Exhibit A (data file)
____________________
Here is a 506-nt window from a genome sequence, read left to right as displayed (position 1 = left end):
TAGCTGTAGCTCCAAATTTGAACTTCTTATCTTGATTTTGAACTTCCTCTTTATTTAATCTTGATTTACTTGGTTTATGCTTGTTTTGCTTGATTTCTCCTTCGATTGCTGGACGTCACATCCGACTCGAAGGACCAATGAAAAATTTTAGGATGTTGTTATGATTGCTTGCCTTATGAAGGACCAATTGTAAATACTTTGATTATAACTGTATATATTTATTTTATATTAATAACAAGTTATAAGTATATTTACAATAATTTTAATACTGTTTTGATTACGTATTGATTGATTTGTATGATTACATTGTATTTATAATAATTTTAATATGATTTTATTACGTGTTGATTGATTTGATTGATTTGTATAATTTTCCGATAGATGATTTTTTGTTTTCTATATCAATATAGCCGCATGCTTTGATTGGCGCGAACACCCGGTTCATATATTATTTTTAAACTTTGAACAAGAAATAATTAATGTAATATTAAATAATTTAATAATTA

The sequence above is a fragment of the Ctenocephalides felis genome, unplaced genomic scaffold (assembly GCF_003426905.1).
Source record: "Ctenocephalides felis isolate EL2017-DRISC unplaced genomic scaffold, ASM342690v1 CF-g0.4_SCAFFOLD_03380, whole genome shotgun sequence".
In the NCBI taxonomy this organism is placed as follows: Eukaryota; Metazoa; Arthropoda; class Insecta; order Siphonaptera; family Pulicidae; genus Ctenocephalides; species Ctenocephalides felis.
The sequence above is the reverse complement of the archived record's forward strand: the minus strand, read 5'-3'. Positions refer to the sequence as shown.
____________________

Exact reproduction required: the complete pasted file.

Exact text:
Here is a 506-nt window from a genome sequence, read left to right as displayed (position 1 = left end):
TAGCTGTAGCTCCAAATTTGAACTTCTTATCTTGATTTTGAACTTCCTCTTTATTTAATCTTGATTTACTTGGTTTATGCTTGTTTTGCTTGATTTCTCCTTCGATTGCTGGACGTCACATCCGACTCGAAGGACCAATGAAAAATTTTAGGATGTTGTTATGATTGCTTGCCTTATGAAGGACCAATTGTAAATACTTTGATTATAACTGTATATATTTATTTTATATTAATAACAAGTTATAAGTATATTTACAATAATTTTAATACTGTTTTGATTACGTATTGATTGATTTGTATGATTACATTGTATTTATAATAATTTTAATATGATTTTATTACGTGTTGATTGATTTGATTGATTTGTATAATTTTCCGATAGATGATTTTTTGTTTTCTATATCAATATAGCCGCATGCTTTGATTGGCGCGAACACCCGGTTCATATATTATTTTTAAACTTTGAACAAGAAATAATTAATGTAATATTAAATAATTTAATAATTA

The sequence above is a fragment of the Ctenocephalides felis genome, unplaced genomic scaffold (assembly GCF_003426905.1).
Source record: "Ctenocephalides felis isolate EL2017-DRISC unplaced genomic scaffold, ASM342690v1 CF-g0.4_SCAFFOLD_03380, whole genome shotgun sequence".
In the NCBI taxonomy this organism is placed as follows: Eukaryota; Metazoa; Arthropoda; class Insecta; order Siphonaptera; family Pulicidae; genus Ctenocephalides; species Ctenocephalides felis.
The sequence above is the reverse complement of the archived record's forward strand: the minus strand, read 5'-3'. Positions refer to the sequence as shown.